The Indian government revoked the special status accorded to Indian-administered Kashmir in its constitution earlier this month.
A presidential decree issued on August 5 revoked Article 370 of India’s constitution, which guaranteed special rights to the Muslim-majority state, including the right to its own constitution and autonomy to make laws on all matters except defence, communications and foreign affairs.
In the lead-up to the move, India sent thousands of additional troops to the disputed region, imposed a crippling curfew, shut down telecommunications and internet services, and arrested political leaders.
This is a first-person account of what life was like in Srinagar amid the curfew and lockdown.
I arrived in Srinagar with my sister on August 1. Having grown up in Kashmir, I didn’t think too much when I saw the shuttered tourist information desk at the airport and the military presence.
Driving home, I noticed that the military presence was larger than normal in what is already one of the most militarised zones in the world. It was the peak of the tourist season, thousands of Amarnath Yatra pilgrims were visiting, and with Eid and the wedding season around the corner, the streets were busy.
The following morning, I woke up early. My phone was buzzing with messages from friends and family asking if we were OK.
News channels were reporting that pilgrims and tourists were being asked to leave the valley immediately due to an increased security threat. My cousin later told me how the military instructed him to check all guests out of his hotel within two hours.
There was growing unease and nervousness. People started stocking up on food, fuel and the necessities. There was chaos and panic across the city as people queued to get what they can before any rumoured curfew was imposed.
— Alsasha (@shubly) August 21, 2019
At 10:20pm on August 4, the internet was blocked. By midnight, a blanket curfew was imposed. We woke up in the morning to realise that cable TV was down and landlines were not working.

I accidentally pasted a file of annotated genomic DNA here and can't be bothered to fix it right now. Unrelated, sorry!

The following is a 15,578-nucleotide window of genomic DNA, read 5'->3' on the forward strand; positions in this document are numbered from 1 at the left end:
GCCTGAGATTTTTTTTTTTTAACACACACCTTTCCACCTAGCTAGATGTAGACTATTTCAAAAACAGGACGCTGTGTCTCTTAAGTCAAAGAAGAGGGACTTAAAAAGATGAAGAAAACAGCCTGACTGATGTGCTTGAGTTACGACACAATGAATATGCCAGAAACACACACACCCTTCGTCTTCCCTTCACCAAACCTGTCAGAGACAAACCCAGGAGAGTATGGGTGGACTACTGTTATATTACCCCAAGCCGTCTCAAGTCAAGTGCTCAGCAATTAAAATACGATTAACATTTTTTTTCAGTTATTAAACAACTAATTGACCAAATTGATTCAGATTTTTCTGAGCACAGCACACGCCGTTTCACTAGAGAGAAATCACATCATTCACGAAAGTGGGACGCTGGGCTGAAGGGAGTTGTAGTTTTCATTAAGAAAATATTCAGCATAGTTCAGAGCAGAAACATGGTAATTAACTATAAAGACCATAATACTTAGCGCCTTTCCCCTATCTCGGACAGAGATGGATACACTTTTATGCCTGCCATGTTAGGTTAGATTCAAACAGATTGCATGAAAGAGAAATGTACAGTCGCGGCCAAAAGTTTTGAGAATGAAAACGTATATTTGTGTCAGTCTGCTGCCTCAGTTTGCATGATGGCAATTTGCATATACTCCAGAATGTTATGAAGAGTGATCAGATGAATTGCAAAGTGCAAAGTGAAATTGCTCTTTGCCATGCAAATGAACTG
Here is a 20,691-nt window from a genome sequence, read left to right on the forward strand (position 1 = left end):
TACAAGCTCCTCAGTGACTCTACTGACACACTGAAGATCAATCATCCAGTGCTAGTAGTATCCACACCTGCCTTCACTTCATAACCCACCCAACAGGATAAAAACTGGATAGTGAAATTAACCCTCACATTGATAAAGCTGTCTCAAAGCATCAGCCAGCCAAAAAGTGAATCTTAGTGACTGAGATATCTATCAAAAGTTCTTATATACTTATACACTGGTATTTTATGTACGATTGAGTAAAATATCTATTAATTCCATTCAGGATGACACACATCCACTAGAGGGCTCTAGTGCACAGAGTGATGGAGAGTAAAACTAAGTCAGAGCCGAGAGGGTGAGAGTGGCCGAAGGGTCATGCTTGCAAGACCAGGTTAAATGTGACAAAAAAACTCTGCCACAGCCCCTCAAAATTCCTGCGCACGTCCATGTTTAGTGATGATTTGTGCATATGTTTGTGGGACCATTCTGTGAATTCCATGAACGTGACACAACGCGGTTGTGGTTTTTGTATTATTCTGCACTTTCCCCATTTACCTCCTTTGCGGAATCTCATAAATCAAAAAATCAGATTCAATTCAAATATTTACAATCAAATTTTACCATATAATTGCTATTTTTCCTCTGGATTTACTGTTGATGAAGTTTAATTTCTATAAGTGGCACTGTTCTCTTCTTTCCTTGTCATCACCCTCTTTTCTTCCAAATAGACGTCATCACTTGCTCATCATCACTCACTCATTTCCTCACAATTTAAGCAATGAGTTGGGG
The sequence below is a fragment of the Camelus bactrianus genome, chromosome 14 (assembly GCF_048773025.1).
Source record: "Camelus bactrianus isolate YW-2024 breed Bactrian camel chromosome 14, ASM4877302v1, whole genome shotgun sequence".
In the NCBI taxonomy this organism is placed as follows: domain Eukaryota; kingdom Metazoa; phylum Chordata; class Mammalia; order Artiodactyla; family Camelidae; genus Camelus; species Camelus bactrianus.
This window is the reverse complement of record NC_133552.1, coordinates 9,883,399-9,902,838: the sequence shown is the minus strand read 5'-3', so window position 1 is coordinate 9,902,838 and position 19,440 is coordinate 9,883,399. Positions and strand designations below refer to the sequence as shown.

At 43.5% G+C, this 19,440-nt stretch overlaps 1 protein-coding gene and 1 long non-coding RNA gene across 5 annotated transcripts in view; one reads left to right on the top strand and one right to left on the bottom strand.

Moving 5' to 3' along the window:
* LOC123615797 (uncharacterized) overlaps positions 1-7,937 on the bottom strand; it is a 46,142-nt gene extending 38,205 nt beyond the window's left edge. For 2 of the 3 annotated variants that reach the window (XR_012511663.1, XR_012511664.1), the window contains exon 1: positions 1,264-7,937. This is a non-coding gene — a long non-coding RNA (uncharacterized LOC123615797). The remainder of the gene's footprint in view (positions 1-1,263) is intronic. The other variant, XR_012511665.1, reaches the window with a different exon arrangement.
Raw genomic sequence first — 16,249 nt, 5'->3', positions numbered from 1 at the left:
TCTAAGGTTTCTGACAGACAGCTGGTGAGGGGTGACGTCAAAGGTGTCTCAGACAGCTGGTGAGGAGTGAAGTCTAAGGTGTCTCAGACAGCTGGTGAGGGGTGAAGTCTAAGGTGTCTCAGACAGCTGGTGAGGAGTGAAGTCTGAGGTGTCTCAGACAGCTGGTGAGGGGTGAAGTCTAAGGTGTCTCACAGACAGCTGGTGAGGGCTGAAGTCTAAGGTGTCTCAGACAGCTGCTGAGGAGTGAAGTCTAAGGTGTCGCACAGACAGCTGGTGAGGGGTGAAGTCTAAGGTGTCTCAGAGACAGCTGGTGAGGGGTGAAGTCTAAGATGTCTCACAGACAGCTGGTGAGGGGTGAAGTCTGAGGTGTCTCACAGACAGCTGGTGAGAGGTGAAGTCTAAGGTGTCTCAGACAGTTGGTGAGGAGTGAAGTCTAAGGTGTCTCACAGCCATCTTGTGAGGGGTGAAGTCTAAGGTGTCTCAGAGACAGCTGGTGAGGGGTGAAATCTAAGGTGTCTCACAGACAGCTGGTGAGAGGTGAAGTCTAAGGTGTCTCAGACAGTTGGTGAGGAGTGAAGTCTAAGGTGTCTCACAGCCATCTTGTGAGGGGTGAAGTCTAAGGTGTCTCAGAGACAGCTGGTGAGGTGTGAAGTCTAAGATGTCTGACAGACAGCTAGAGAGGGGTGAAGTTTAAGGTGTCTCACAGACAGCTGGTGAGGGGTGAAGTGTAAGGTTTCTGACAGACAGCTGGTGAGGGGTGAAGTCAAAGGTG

We found an old radio and were able to listen to the news from a crackling AM channel; the Indian government had unconstitutionally and illegally revoked Article 370 of the constitution. All political and civil leadership had been arrested, invoking fear and sending shivers down our spines.
That evening, I went to bed unsure of what the future holds for our people.
On August 7, my cousin arrived at our house, having driven through the curfew. She had borrowed a satellite phone and I managed to speak to my husband in the UK. I reassured him that we were safe and give him a list of people to call and tell that their loved ones were also safe.
That evening, my cousin and I drove across the city to see my in-laws. The same streets that two days ago were full of people, vehicles and animals [for Eid] were now deserted, barbed wire coiled across them.
We saw a group of civilians shouting slogans, beating their chests and screaming at the military on the main road.
There were burning tyres which were being picked up by the army and thrown into Dal Lake. Metal bins blocked the road.
I was seeing my cousin after two years and, instead of catching up on life, we were driving across Srinagar in silence. The only conversation was at checkpoints when the military asked for IDs.